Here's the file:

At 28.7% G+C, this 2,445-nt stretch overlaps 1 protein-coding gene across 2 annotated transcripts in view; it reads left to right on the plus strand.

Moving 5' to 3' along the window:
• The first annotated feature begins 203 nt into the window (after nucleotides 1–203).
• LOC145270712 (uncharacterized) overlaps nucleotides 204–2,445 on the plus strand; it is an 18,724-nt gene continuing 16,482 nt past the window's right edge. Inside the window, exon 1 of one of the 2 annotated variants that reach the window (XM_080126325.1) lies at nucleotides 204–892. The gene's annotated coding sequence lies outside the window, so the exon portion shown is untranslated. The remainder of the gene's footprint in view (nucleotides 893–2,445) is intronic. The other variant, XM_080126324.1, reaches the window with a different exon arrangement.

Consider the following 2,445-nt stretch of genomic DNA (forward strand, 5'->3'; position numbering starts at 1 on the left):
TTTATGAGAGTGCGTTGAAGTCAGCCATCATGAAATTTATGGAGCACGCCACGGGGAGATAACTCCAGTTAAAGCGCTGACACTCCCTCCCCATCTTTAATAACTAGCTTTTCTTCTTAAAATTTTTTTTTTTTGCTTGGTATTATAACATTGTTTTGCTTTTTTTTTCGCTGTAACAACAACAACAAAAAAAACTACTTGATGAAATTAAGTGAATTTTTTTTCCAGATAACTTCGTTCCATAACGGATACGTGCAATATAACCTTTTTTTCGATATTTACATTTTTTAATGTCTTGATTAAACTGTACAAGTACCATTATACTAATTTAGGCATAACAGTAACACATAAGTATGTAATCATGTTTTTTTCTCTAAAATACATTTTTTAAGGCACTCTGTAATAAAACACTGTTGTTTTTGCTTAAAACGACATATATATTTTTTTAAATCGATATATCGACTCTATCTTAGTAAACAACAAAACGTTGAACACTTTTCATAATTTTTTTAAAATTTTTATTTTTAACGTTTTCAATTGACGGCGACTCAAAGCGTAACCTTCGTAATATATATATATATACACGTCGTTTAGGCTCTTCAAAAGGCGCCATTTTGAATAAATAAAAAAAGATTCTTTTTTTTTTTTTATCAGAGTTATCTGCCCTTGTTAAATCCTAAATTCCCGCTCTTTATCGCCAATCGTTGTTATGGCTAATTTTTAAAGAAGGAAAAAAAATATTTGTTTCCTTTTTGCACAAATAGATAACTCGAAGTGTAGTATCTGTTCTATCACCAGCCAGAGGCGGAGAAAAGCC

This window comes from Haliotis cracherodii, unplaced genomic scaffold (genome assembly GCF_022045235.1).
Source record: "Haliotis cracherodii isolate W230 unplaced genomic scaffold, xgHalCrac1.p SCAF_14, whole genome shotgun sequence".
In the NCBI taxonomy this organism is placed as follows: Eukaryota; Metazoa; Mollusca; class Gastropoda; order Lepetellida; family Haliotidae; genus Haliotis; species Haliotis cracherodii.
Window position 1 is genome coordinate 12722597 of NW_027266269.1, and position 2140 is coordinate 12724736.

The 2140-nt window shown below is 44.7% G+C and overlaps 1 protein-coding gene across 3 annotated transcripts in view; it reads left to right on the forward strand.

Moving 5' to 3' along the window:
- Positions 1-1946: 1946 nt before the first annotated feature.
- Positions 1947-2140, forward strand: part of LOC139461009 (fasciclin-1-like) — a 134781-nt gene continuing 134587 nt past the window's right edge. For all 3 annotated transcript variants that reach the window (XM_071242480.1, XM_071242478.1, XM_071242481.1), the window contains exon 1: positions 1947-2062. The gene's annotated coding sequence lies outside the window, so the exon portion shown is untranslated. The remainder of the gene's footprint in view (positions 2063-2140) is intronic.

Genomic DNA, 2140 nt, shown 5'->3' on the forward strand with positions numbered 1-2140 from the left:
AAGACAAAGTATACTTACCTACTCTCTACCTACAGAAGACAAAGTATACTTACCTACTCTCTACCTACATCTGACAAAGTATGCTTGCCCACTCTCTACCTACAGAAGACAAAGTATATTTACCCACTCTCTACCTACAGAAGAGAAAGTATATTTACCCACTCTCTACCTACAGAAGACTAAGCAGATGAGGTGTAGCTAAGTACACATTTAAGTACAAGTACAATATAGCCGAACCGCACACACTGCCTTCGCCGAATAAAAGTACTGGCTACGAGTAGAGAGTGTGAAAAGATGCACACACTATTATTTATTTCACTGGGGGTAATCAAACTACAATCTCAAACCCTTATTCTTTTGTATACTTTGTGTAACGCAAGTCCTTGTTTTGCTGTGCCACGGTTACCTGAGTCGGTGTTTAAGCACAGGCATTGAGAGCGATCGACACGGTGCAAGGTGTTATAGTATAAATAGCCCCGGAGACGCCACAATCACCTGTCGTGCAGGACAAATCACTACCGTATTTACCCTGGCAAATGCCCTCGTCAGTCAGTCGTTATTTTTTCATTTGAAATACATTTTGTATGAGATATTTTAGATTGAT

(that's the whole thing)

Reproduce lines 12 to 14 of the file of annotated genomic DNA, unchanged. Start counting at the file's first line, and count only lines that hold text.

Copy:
Moving 5' to 3' along the window:
- Positions 1-1946: 1946 nt before the first annotated feature.
- Positions 1947-2140, forward strand: part of LOC139461009 (fasciclin-1-like) — a 134781-nt gene continuing 134587 nt past the window's right edge. For all 3 annotated transcript variants that reach the window (XM_071242480.1, XM_071242478.1, XM_071242481.1), the window contains exon 1: positions 1947-2062. The gene's annotated coding sequence lies outside the window, so the exon portion shown is untranslated. The remainder of the gene's footprint in view (positions 2063-2140) is intronic.